| Eugene Stead|| Physician|
| June 12, 2005, Bullock, North Carolina|
Duke University, Emory University
Eugene A. Stead Wikipedia
Dr. Eugene Anson Stead Jr. (October 6, 1908 in Atlanta, Georgia – June 12, 2005) is best known as a medical educator, researcher, and the founder of the Physician Assistant or P.A. profession. He served on the faculty at Harvard, Emory (where he received a Bachelor of Science and MD degree), and Duke universities. His research in the 1940s paved the way for cardiac catheterization in medicine today.
National PA day is celebrated in many places on October 6th to commemorate the day the first class of PAs graduated from Duke University in 1967 (it also happens to be Dr. Stead's birthday).
In 1967, he graduated the first class of Physician Assistant students from Duke University's PA program. He interned at the Internal Medicine and Surgery at the Peter Bent Brigham Hospital in Boston, Massachusetts and also at Cincinnati General Hospital and Boston City Hospital. His educational philosophy placed emphasis on knowing how to look up information for "just in time" delivery rather than memorizing volumes of information only to forget it before needed. The niche that he envisioned for PAs was that most health care encounters do not require extensive training and that superior medical care can be delivered by relieving the burden of mundane medical encounters by training PA professionals to know when to seek additional input. He wanted all PAs to be required to have mentoring relationships with Physicians to ensure access to a larger body of medical knowledge.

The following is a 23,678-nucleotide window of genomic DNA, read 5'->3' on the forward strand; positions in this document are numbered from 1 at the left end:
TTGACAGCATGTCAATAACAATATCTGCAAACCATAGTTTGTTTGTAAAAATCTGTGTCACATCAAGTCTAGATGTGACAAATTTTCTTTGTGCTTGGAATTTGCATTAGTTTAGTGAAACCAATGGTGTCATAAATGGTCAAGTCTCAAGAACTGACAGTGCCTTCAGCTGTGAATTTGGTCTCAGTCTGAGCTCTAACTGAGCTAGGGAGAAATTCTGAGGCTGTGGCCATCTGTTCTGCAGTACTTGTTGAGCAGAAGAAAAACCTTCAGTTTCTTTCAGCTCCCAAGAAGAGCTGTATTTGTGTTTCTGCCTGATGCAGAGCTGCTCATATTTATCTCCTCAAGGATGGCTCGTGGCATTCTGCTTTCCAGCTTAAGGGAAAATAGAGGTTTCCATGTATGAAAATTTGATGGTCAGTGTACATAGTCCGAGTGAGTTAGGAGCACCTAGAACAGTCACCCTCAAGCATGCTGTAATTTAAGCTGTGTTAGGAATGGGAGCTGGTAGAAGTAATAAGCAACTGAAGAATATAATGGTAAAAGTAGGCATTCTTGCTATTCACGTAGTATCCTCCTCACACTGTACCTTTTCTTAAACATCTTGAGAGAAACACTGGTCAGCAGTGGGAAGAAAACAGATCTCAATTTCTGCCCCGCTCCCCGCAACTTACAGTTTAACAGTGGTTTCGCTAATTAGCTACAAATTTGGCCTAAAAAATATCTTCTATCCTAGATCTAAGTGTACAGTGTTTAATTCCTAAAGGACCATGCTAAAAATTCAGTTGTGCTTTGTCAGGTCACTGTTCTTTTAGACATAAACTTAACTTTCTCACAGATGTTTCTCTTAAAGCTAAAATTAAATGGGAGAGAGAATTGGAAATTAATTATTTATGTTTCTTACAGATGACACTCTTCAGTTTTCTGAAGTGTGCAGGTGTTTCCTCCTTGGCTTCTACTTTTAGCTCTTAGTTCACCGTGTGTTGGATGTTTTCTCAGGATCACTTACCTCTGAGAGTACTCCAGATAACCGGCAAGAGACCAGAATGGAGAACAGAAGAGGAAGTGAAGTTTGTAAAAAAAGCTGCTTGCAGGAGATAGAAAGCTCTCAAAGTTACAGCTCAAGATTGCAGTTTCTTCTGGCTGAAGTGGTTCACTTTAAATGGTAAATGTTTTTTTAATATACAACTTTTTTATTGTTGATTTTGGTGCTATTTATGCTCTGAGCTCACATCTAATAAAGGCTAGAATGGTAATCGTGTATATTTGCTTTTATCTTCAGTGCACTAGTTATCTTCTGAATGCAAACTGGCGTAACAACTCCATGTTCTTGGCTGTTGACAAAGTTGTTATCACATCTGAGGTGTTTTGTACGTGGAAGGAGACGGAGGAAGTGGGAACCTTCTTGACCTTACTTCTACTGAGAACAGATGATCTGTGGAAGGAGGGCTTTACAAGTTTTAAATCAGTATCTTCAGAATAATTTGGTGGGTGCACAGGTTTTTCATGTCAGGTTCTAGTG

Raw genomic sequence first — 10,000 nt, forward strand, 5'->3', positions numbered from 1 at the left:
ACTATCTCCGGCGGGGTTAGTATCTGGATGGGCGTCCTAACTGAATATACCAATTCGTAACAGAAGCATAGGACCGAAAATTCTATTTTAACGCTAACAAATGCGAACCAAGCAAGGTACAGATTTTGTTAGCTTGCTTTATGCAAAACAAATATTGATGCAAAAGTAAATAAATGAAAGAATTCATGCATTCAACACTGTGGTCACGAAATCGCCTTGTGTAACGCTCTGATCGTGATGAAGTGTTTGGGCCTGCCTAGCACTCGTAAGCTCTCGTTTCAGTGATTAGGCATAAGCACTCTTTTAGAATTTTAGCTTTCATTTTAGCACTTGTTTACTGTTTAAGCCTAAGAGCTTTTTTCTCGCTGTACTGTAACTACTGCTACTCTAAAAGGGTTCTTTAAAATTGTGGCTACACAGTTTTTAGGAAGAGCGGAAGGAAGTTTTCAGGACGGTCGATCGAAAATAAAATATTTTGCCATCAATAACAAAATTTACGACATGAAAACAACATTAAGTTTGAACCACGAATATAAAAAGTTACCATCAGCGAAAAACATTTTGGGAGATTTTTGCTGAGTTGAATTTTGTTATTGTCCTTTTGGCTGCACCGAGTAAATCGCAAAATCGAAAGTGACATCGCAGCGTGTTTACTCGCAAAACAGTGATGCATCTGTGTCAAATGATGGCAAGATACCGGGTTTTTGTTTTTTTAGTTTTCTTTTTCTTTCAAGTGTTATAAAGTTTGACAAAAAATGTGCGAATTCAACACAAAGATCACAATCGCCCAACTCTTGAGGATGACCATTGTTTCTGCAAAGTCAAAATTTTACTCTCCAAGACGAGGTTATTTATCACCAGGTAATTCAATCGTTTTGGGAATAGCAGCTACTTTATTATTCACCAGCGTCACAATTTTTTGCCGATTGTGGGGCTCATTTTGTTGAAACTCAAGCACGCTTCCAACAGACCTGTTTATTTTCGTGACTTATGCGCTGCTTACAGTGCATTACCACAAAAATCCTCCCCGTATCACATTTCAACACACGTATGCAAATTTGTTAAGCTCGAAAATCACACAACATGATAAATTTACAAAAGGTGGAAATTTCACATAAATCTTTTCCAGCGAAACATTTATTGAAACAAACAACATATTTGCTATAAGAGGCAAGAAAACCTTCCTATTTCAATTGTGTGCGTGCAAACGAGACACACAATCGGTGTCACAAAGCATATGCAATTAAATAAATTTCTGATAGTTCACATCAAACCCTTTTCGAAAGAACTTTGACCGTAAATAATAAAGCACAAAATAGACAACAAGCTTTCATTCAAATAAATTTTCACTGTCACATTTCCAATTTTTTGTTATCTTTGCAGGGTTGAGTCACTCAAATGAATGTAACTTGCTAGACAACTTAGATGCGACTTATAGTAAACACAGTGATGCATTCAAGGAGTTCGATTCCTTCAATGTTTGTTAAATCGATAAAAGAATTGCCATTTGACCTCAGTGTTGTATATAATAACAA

Dr. Stead had high hopes for distance education in medical education. He believed and talked regularly about the "politics of medical education" and believed that distance education could replace the first two years of medical school. After studying at home and passing national boards, he believed that medicine could be taught in the clinics and offices of private practices. While he worked and helped build the medical education institutions, he had some disdain for the way they practiced and acted as gatekeepers to the medical profession.Chair Dept. of Medicine, Emory University (1942-46)
Dean of the School of Medicine, Emory University (1945-46)
Chair Dept. Of Medicine, Duke University (1947-1967)